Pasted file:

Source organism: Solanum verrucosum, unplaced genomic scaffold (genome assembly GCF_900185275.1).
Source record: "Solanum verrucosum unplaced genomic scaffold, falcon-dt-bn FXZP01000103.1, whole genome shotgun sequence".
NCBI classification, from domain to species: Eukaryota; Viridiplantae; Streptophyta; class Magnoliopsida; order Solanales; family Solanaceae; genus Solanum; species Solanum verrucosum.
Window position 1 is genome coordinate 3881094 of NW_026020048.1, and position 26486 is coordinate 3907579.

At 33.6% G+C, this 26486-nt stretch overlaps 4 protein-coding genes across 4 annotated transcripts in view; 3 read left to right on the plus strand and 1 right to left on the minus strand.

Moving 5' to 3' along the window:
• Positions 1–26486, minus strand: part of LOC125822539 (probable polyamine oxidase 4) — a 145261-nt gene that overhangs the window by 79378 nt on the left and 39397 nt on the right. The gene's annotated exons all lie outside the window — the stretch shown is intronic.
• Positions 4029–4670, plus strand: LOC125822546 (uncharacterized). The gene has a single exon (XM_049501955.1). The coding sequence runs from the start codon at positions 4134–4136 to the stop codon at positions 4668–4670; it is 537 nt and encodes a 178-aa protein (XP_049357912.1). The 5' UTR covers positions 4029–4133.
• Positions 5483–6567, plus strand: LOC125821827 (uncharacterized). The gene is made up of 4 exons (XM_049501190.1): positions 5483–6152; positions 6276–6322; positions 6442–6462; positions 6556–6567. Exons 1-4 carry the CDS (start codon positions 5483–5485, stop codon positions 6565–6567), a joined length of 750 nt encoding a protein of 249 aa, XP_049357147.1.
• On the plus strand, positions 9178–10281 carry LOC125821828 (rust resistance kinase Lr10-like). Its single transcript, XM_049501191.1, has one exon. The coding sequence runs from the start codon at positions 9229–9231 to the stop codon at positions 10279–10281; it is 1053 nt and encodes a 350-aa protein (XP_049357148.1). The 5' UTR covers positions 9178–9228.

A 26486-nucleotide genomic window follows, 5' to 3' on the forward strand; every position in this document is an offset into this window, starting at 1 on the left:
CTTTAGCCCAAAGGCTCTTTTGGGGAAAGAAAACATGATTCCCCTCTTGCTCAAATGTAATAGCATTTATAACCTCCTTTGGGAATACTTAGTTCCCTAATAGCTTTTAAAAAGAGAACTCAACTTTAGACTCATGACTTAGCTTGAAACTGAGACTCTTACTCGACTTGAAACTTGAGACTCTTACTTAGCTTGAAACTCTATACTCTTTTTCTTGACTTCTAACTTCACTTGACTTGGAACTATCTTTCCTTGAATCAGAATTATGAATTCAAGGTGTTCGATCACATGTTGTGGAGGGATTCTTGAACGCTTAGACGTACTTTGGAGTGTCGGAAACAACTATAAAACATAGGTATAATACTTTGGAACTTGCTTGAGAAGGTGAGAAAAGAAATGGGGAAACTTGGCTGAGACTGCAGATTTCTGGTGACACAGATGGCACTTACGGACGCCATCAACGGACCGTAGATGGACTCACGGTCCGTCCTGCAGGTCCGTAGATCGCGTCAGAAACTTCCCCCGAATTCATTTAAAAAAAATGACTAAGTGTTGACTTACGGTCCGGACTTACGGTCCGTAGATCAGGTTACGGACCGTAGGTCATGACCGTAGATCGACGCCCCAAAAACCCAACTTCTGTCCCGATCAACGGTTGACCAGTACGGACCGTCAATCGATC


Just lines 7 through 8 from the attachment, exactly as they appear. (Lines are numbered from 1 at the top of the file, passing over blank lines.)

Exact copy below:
• Positions 1–26486, minus strand: part of LOC125822539 (probable polyamine oxidase 4) — a 145261-nt gene that overhangs the window by 79378 nt on the left and 39397 nt on the right. The gene's annotated exons all lie outside the window — the stretch shown is intronic.
• Positions 4029–4670, plus strand: LOC125822546 (uncharacterized). The gene has a single exon (XM_049501955.1). The coding sequence runs from the start codon at positions 4134–4136 to the stop codon at positions 4668–4670; it is 537 nt and encodes a 178-aa protein (XP_049357912.1). The 5' UTR covers positions 4029–4133.